Case 6: A 49-year-old man with asthma and hypertension presented with fevers, chills, weakness, and syncope that was attributable to endocarditis. His clinical condition deteriorated, with multiorgan dysfunction, melena, and acute anemia. Upper endoscopy revealed necrosis in the distal third of his esophagus (Figure 3). Due to overwhelming infection and progressive multisystem failure, his family decided to withdraw care.
Figure 3. Initial endoscopic appearance in case 6 showing black esophagus with a dusky appearance to the mucosa representing necrosis.
Acute esophageal necrosis (AEN), also known as “necrotizing esophagitis,” is a rare but life-threatening condition that is characterized by a striking circumferential black appearance of the esophageal mucosa on endoscopy. This appearance is most frequently seen in the distal esophagus at the gastroesophageal junction, but can extend proximally at various lengths. This pattern may be attributed to a vascular watershed area and a lesser degree of vascularization in the distal esophagus.1,2 Patients with AEN tend to be older men, as medical comorbidities including vascular disease, diabetes, hypertension, renal insufficiency, cardiac disease, pulmonary disease, stroke, and cirrhosis may be more common.3 Younger adults with alcohol or substance abuse can also present with AEN.4 As noted in the above cases, the vast majority of patients are symptomatic and the most common presentation is an upper gastrointestinal bleed with hematemesis or melena seen in up to 90% of cases.3,5
Mortality depends on the underlying condition and is variably reportedly in the literature from 15% to as high as 36% in some series.1,3,6 Causes of death from underlying medical conditions have included systemic infections, sepsis, cardiogenic or hypovolemic shock, pulmonary embolism, and multiple organ dysfunction. However, causes of death specific to underlying esophageal diseases have been reported in less than 10% of cases.2,3 Similarly, in our case series, the 3 patients who did not survive their hospitalization succumbed to multi-organ failure.
While the exact etiology of AEN is unknown, several risk factors have been identified, including gastric outlet obstruction, infections, hyperglycemia, underlying malignancy, irradiation, shock, volvulus, Stevens-Johnson syndrome, acute alcohol abuse, malnourishment, and hypoperfusion. Hypoperfusion can stem from a variety of causes such as sepsis, cocaine use, or volume loss. Often, however, the pathological insult is multifactorial and results from a combination of local ischemia from hypoperfusion, increased acid exposure, and decreased esophageal clearance, which may exacerbate the course of disease process.3,5 The above-mentioned stressors coupled with a dampened mucosal defense with impaired esophageal barrier function can further promote AEN.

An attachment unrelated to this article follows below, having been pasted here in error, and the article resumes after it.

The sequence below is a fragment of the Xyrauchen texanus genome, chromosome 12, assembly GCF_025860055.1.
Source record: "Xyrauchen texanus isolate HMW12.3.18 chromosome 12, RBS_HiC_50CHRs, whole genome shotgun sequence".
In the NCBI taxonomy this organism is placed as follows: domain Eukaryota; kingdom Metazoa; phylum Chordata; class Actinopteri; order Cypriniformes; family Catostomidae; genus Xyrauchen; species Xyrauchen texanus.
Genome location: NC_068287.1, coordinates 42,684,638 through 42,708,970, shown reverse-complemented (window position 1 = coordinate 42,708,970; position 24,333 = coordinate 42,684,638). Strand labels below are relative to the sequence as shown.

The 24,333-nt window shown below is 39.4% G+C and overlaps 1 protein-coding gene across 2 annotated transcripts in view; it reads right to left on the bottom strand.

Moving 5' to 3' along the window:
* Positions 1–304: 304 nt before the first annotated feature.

The diagnosis and extent of AEN can be determined endoscopically. Histologic data, while not required, can also be supportive. Pathologic examination can reveal necrotic debris, absence of epithelium, deranged muscle fibers, or granulation tissue with leukocytic infiltrates involving the deep esophageal layers.2,4,6 Local complications related to AEN can include perforation, mediastinitis, and stricture formation.
Therapeutic modalities vary, but most authors agree that treatment of AEN should focus on supportive care to maximize organ perfusion, optimization of acid suppression with intravenous proton pump inhibitors, and treatment of infection or sepsis, if present, with appropriate broad-spectrum antibiotic coverage. Treatment of underlying medical conditions is also imperative. Early surgical intervention may also be required in cases of esophageal perforation and/or mediastinal abscess.6
As illustrated by our first case, a high level of caution should be used in situations where naso- or orogastric tubes must be passed, given the fragility of the necrotized esophageal wall, and patients should remain nil-per-os. Likewise, considerations for total parental nutrition can be made on a case-by-case basis in order to avoid enteral feeding-related trauma. Overall, successful management requires multidisciplinary care with intensivists, gastroenterologists, and surgeons. If patients survive, esophageal strictures can be common (10–25%) and generally occur as early as 1 to 2 weeks after the initial diagnosis. The strictures may be refractory and require serial endoscopies with long-term dilation programs.2,3,6-8
Author contributions: All authors contributed to the revision and approval of the manuscript. S. Shafa drafted the manuscript. N. Sharma, J. Keshishian, and ES Dellon collected data and edited the video. ES Dellon is the article guarantor.
Financial disclosure: None to report.
This project was deemed exempt from ongoing review by the UNC and USF IRBs. Informed consent from individual patients or next of kin was not obtained due to this institutional advisement, but all efforts to obscure patient identifiers were made.
Correspondence: Evan Dellon, CB #7080, Bioinformatics Building, 130 Mason Farm Rd., UNC-CH, Chapel Hill, NC 27599-7080 (firstname.lastname@example.org).
Received July 23, 2015; Accepted November 3, 2015